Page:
At the hearing on the issue raised by the challenge the burden is on the defendant to show, prima facie, that the pre-trial confrontation or viewing of photographs was illegal, and if he so shows, the burden shifts to the State to show by clear and convincing evidence that it was legal. If the court finds that the State has met its burden and that the pre-trial confrontation or viewing was legal, an in-court identification by the witness present at the pre-trial confrontation or viewing is admissible as substantive evidence. And if such witness made a pre-trial identification, his testimony to that effect is so admissible. And, the testimony of a third party present when the pre-trial identification was made is so admissible provided the out-of-court declarant is at the trial and subject to cross-examination; whether or not he makes an in-court identification. If the court finds that the pre-trial confrontation or viewing was illegal, any and all evidence of the pre-trial identification is per se inadmissible. The burden is then on the State to establish that the in-court identification offered had a source independent of the illegal pre-trial confrontation or viewing. It must do this ‘by clear and convincing evidence’ that the in-court identification is based ‘upon observations of the suspect’ by the witness other than the confrontation or photographic identifications.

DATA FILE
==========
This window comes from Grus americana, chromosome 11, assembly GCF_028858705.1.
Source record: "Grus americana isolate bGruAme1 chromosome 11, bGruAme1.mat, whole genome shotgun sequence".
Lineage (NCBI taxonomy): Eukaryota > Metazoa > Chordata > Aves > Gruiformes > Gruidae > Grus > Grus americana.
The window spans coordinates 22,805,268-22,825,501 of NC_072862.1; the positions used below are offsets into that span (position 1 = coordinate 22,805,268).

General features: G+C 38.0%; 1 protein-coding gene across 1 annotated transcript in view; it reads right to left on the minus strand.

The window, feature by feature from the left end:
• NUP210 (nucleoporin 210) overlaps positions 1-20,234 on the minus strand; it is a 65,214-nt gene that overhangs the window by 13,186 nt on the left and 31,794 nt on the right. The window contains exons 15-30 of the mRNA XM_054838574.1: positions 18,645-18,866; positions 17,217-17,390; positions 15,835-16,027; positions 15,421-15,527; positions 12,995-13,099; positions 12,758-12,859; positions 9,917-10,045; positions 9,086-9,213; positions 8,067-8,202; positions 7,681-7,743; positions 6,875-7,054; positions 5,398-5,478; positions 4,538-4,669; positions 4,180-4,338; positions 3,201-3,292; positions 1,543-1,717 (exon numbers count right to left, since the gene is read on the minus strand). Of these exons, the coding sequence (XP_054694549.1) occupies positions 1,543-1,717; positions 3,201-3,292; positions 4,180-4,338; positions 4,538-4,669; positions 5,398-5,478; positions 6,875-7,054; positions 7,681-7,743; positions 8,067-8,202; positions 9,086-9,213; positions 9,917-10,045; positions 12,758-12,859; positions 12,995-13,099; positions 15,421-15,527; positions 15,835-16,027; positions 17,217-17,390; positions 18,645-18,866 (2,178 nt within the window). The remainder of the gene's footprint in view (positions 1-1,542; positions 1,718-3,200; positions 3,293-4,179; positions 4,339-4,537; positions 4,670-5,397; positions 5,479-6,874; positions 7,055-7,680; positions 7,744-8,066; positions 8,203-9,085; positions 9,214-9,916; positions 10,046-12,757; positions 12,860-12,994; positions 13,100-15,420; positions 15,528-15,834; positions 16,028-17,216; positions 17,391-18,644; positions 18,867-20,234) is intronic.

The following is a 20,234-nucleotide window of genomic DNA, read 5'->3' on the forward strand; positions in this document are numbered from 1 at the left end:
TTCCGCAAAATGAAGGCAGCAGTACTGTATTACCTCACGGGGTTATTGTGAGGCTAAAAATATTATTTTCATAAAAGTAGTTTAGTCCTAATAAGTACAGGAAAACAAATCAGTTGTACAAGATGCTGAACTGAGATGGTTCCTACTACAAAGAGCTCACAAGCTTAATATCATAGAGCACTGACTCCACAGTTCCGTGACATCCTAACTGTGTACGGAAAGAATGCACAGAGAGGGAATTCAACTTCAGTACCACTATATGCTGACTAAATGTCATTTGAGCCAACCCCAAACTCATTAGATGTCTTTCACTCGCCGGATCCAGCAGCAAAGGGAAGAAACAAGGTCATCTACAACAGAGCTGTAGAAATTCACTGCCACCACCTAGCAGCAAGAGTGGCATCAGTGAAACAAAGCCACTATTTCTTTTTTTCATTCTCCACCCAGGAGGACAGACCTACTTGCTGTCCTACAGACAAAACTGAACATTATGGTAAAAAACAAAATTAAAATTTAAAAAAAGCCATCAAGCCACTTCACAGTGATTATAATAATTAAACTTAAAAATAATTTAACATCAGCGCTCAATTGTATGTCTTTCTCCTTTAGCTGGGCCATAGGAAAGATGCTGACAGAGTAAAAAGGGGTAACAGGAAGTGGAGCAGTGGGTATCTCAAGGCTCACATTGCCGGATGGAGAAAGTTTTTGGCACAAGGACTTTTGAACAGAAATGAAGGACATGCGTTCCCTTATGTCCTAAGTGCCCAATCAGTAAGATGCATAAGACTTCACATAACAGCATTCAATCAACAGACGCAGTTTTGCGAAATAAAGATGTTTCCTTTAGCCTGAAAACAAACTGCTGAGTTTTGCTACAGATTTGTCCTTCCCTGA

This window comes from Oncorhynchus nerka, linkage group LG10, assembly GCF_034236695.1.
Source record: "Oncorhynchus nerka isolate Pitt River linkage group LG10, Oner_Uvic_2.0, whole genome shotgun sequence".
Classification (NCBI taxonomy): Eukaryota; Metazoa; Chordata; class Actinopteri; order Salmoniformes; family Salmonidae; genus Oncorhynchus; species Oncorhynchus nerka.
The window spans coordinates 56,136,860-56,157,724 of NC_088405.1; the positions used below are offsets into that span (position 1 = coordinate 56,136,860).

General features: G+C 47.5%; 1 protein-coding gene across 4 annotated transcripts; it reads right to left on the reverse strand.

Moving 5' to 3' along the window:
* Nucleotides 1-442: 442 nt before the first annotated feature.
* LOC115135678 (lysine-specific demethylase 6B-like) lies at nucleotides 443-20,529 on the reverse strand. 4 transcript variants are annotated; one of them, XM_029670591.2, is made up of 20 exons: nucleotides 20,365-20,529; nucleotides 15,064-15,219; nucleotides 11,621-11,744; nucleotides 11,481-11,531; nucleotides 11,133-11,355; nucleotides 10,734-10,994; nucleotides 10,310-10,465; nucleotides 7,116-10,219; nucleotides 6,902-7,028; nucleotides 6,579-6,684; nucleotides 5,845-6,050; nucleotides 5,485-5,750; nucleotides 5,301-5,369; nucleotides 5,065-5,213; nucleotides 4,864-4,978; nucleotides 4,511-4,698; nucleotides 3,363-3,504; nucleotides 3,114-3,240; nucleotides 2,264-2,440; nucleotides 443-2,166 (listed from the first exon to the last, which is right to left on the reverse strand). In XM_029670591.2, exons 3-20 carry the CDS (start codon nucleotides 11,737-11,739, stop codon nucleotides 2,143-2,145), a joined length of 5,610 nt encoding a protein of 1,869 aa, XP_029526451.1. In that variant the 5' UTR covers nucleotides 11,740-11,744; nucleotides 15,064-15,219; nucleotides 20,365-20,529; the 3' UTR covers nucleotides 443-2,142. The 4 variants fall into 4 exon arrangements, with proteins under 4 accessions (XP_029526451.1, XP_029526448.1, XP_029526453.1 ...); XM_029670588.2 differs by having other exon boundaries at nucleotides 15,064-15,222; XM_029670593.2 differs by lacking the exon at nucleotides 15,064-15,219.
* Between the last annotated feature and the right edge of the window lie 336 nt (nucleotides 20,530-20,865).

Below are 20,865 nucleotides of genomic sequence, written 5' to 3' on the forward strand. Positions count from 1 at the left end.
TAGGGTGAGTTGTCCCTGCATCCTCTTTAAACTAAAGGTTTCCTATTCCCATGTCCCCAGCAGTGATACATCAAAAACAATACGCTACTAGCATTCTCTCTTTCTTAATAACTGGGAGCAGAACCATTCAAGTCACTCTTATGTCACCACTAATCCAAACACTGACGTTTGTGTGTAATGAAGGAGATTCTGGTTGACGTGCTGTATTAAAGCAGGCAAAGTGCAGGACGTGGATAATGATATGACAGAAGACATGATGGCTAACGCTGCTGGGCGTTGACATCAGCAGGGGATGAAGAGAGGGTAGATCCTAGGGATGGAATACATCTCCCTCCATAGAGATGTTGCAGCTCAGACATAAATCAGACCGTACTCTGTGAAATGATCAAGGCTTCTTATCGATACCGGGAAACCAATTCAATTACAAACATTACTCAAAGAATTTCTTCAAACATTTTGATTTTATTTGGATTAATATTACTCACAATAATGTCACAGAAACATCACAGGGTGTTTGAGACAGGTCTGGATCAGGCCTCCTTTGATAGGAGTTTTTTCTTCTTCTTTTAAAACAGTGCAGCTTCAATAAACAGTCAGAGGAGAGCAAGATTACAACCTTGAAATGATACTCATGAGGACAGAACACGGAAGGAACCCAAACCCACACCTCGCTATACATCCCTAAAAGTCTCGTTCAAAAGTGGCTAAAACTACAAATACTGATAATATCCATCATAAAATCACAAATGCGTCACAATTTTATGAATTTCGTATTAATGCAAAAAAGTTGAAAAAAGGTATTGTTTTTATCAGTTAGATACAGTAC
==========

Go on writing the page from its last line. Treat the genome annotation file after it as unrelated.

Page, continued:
Id. at 68, 250 A.2d at 291.
In Smiley v. State, 442 Md. 168, 178-85, 111 A.3d 43, 49-53 (2015) the COA re-affirmed the procedure discussed in Jones and then further advised that suggestiveness can arise during the presentation of a photo array when the manner itself of presenting the array to the witness or the makeup of the array indicates which photograph the witness should identify. See Jones, 310 Md. at 577, 530 A.2d at 747; see also Conyers v. State, 115 Md.App. 114, 121, 691 A.2d 802, 806 (1997), cert. denied, 346 Md. 371, 697 A.2d 111 (1997) (“The sin is to contaminate the test by slipping the answer to the testee.”) (emphasis omitted).